BACKGROUND: We hypothesized that hemodynamic adaptations related to pregnancy and ageing might be associated with differences in blood pressure levels during pregnancy between younger and older women. This might partly explain the increased risk of gestational hypertensive disorders with advanced maternal age. We examined the associations of maternal age with systolic and diastolic blood pressure in each trimester of pregnancy and the risks of gestational hypertensive disorders. METHODS: The study was conducted among 8,623 women participating in a population-based prospective cohort study from early pregnancy onwards. Age was assessed at enrolment. Blood pressure was measured in each trimester. Information about gestational hypertensive disorders was available from medical records. RESULTS: In second and third trimester, older maternal age was associated with lower systolic blood pressure (-0.9mmHg (95% confidence interval: -1.4, -0.3) and -0.6mmHg (95% confidence interval: -1.1, -0.02) per additional 10 maternal years, respectively). Older maternal age was associated with higher third trimester diastolic blood pressure (0.5mmHg (95% confidence interval: 0.04, 0.9) per additional 10 maternal years). Maternal age was associated with pregnancy-induced hypertension among overweight and obese women. CONCLUSION: Older maternal age is associated with lower second and third trimester systolic blood pressure, but higher third trimester diastolic blood pressure. These blood pressure differences seem to be small and within the physiological range. Maternal age is not consistently associated with the risks of gestational hypertensive disorders. Maternal body mass index might influence the association between maternal age and the risk of pregnancy-induced hypertension.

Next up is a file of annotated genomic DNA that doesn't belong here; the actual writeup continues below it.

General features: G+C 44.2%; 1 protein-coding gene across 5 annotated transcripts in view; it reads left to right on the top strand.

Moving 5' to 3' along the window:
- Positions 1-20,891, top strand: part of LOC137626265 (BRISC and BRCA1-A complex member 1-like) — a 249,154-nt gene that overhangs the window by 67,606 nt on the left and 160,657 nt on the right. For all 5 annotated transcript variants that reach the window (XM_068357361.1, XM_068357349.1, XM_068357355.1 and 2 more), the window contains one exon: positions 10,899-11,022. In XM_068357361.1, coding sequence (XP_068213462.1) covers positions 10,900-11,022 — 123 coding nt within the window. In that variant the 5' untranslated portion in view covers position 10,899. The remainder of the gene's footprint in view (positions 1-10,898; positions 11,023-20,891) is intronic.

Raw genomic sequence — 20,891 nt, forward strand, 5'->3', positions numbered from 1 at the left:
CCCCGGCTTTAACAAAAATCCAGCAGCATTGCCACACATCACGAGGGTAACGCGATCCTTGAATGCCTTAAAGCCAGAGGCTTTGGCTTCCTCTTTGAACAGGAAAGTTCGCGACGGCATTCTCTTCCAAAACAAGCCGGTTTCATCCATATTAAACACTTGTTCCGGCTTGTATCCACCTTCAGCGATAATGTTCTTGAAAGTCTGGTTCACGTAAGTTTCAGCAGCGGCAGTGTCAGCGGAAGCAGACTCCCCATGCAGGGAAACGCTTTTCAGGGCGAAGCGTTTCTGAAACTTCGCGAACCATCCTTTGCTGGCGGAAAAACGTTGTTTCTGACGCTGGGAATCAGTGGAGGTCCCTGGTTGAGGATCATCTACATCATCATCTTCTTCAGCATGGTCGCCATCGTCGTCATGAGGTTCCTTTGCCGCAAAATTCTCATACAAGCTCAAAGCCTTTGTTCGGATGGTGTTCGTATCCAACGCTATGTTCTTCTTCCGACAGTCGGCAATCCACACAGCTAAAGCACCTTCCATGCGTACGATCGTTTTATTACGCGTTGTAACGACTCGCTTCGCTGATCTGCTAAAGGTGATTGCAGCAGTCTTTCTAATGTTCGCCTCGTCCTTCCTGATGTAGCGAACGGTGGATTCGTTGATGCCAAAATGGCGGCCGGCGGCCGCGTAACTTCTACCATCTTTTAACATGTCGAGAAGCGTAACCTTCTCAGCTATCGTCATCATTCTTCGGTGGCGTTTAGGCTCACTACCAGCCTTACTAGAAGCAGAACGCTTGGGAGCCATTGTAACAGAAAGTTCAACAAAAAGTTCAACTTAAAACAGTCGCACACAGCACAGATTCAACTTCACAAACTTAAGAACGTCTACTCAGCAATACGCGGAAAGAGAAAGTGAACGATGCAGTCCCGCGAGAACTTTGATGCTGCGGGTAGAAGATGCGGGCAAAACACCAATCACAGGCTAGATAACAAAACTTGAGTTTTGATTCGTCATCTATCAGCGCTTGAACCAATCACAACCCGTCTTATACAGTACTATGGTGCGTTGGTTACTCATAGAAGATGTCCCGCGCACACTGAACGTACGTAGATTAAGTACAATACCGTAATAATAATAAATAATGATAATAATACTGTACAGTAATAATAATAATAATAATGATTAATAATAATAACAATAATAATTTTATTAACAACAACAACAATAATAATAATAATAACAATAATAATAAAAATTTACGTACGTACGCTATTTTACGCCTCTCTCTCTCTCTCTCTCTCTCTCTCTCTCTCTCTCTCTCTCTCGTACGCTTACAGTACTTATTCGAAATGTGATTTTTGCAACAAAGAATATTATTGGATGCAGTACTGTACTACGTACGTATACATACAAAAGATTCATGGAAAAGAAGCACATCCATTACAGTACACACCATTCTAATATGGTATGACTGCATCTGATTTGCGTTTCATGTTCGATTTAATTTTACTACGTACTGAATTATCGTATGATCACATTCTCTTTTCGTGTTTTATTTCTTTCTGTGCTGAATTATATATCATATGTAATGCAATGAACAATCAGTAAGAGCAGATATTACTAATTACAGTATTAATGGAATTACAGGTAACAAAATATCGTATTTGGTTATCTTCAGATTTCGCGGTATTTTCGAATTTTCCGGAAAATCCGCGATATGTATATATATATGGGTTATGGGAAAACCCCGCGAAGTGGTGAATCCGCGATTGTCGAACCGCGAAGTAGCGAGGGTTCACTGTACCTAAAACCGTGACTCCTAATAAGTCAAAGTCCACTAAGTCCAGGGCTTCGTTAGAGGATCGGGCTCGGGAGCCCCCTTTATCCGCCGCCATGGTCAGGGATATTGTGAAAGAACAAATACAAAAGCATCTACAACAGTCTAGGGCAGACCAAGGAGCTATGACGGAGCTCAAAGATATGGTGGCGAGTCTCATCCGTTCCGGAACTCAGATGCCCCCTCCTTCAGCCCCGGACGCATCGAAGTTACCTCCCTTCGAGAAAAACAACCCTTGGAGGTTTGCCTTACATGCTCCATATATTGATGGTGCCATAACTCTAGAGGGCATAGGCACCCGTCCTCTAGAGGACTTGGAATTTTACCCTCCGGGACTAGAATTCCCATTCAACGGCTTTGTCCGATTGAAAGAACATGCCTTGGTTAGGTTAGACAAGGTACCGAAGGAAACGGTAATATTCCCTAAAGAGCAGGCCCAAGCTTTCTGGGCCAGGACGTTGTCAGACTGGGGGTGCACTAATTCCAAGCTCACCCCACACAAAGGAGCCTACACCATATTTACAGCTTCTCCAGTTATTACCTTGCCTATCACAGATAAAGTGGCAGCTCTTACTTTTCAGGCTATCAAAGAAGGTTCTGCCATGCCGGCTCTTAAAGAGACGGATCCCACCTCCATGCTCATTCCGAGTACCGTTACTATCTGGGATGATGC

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American Journal of Hypertension
Erasmus MC: University Medical Center Rotterdam

Gaillard, R., Bakker, R., Steegers, E., Hofman, A., & Jaddoe, V. (2011). Maternal age during pregnancy is associated with third trimester blood pressure level: The generation R study. American Journal of Hypertension, 24(9), 1046–1053. doi:10.1038/ajh.2011.95